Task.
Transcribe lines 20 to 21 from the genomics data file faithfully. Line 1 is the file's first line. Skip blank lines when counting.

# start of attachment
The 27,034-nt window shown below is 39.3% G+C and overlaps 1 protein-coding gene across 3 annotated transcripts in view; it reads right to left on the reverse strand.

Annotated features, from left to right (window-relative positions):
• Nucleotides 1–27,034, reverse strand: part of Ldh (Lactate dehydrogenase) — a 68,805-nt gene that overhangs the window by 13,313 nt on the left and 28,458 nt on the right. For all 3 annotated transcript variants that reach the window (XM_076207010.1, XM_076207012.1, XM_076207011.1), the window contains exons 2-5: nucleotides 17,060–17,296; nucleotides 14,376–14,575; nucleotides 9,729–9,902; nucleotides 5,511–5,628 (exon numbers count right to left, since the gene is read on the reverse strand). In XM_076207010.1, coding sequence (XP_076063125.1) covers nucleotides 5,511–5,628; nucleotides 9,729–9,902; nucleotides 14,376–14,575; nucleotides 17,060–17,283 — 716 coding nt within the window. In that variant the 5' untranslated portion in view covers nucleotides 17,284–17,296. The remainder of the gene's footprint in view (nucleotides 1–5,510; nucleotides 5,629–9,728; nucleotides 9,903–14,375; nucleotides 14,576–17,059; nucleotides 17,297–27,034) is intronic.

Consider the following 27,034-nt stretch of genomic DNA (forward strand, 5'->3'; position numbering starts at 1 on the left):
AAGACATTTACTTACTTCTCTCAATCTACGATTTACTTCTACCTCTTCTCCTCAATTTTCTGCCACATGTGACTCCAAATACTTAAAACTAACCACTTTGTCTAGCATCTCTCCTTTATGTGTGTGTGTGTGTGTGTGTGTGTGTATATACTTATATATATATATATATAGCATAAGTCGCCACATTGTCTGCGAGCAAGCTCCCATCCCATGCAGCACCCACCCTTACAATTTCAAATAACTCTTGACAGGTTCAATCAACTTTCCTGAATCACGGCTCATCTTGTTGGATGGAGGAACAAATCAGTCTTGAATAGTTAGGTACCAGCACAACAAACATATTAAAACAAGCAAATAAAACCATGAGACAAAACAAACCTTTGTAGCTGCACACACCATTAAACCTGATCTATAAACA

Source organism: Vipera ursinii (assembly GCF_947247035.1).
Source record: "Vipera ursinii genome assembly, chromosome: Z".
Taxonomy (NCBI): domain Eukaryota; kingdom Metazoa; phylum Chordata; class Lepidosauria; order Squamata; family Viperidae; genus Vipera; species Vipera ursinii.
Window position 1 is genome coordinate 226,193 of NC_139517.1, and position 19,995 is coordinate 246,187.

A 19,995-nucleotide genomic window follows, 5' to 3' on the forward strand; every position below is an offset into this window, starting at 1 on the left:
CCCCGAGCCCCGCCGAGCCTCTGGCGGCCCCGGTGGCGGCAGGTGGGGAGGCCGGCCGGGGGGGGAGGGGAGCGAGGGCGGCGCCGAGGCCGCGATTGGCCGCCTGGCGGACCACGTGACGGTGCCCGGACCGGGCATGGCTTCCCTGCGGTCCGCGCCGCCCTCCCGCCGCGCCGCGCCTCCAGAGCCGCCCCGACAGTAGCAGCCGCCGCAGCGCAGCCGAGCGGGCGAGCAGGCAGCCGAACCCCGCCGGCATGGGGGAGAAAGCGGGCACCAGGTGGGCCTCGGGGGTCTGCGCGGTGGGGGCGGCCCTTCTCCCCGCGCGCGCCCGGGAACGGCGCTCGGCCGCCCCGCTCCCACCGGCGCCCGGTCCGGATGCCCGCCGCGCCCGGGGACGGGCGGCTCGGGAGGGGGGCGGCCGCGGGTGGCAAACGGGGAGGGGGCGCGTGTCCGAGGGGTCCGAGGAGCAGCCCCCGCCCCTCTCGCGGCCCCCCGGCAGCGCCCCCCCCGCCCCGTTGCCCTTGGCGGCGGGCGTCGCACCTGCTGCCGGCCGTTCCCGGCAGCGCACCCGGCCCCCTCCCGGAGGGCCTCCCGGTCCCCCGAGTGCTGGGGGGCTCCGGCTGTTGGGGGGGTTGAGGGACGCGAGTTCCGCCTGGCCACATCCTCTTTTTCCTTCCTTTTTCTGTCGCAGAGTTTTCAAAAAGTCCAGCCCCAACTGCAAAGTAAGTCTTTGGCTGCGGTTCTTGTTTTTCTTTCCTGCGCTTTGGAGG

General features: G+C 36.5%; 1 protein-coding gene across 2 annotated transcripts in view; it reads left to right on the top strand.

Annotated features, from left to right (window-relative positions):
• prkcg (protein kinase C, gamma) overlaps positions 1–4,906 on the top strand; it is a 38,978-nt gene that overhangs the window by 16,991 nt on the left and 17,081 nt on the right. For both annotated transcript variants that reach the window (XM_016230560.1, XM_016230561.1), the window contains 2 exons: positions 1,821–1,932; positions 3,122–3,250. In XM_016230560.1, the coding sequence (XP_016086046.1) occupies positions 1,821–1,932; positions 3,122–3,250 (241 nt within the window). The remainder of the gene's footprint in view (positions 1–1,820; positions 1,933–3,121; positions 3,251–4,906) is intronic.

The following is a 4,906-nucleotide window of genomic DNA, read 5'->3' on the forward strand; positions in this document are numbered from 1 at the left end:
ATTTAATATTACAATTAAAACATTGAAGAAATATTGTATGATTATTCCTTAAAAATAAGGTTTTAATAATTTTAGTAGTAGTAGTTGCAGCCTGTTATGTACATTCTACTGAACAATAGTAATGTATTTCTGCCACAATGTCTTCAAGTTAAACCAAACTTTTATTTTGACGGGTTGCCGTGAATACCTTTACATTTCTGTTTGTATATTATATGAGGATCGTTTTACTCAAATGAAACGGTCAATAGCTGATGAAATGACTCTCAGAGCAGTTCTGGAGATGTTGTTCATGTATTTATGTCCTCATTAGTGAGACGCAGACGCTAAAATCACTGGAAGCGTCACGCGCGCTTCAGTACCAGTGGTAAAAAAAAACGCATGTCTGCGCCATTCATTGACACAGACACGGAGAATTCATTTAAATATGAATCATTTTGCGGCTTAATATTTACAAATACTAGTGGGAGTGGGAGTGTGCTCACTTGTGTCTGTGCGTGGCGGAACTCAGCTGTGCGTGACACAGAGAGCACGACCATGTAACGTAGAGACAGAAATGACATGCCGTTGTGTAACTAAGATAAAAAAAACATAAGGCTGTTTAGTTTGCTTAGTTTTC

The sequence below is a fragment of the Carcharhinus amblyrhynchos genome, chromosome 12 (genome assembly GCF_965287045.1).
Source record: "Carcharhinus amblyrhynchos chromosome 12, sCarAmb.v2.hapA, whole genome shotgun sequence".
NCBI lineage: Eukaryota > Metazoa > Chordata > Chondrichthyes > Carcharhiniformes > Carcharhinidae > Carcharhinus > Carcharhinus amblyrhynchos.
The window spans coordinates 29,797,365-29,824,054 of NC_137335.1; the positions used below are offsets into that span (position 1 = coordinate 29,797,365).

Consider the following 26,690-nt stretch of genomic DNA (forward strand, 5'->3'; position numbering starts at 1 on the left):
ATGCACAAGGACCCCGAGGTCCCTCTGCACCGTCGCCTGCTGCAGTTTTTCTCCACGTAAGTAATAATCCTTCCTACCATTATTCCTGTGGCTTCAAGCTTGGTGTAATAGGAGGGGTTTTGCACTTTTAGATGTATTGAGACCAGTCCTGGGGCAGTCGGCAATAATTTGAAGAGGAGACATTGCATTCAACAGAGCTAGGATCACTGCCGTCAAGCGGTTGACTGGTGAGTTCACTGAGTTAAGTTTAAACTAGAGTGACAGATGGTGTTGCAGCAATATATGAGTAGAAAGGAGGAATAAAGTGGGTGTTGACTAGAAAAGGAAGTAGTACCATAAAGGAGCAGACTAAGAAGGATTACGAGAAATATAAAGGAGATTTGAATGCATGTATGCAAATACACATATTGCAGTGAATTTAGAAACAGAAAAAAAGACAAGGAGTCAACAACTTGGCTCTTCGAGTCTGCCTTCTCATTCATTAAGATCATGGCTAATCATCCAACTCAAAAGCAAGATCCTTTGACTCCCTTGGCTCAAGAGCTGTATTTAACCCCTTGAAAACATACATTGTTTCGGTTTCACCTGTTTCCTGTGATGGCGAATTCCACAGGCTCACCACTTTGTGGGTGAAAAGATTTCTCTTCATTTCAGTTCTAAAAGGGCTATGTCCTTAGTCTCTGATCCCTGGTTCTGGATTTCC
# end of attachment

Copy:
The window spans coordinates 29,797,365-29,824,054 of NC_137335.1; the positions used below are offsets into that span (position 1 = coordinate 29,797,365).

Consider the following 26,690-nt stretch of genomic DNA (forward strand, 5'->3'; position numbering starts at 1 on the left):